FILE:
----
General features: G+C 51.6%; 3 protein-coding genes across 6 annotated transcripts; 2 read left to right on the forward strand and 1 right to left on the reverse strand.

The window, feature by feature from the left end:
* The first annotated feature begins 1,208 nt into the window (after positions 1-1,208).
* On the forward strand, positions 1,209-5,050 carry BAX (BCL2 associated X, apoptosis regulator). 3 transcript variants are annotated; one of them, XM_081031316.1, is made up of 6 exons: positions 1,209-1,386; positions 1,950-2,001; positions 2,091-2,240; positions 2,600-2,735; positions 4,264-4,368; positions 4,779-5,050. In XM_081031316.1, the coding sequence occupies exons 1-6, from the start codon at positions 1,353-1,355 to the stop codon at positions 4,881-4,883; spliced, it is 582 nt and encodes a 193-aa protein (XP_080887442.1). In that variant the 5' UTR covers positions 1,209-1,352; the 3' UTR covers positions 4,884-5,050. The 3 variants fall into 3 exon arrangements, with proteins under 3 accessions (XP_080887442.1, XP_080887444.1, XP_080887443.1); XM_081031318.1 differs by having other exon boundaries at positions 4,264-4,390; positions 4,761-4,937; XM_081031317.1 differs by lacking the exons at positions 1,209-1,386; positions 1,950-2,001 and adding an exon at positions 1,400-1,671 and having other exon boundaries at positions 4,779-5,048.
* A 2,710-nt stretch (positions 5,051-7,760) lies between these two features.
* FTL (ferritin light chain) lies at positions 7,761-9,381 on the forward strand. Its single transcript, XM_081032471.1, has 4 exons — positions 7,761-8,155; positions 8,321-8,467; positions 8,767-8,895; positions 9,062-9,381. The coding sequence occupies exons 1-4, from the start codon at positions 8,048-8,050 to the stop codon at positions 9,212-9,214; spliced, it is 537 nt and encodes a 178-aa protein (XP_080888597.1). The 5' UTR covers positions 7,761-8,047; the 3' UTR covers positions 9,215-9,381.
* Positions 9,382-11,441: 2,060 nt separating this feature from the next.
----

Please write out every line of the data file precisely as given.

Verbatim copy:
General features: G+C 51.6%; 3 protein-coding genes across 6 annotated transcripts; 2 read left to right on the forward strand and 1 right to left on the reverse strand.

The window, feature by feature from the left end:
* The first annotated feature begins 1,208 nt into the window (after positions 1-1,208).
* On the forward strand, positions 1,209-5,050 carry BAX (BCL2 associated X, apoptosis regulator). 3 transcript variants are annotated; one of them, XM_081031316.1, is made up of 6 exons: positions 1,209-1,386; positions 1,950-2,001; positions 2,091-2,240; positions 2,600-2,735; positions 4,264-4,368; positions 4,779-5,050. In XM_081031316.1, the coding sequence occupies exons 1-6, from the start codon at positions 1,353-1,355 to the stop codon at positions 4,881-4,883; spliced, it is 582 nt and encodes a 193-aa protein (XP_080887442.1). In that variant the 5' UTR covers positions 1,209-1,352; the 3' UTR covers positions 4,884-5,050. The 3 variants fall into 3 exon arrangements, with proteins under 3 accessions (XP_080887442.1, XP_080887444.1, XP_080887443.1); XM_081031318.1 differs by having other exon boundaries at positions 4,264-4,390; positions 4,761-4,937; XM_081031317.1 differs by lacking the exons at positions 1,209-1,386; positions 1,950-2,001 and adding an exon at positions 1,400-1,671 and having other exon boundaries at positions 4,779-5,048.
* A 2,710-nt stretch (positions 5,051-7,760) lies between these two features.
* FTL (ferritin light chain) lies at positions 7,761-9,381 on the forward strand. Its single transcript, XM_081032471.1, has 4 exons — positions 7,761-8,155; positions 8,321-8,467; positions 8,767-8,895; positions 9,062-9,381. The coding sequence occupies exons 1-4, from the start codon at positions 8,048-8,050 to the stop codon at positions 9,212-9,214; spliced, it is 537 nt and encodes a 178-aa protein (XP_080888597.1). The 5' UTR covers positions 7,761-8,047; the 3' UTR covers positions 9,215-9,381.
* Positions 9,382-11,441: 2,060 nt separating this feature from the next.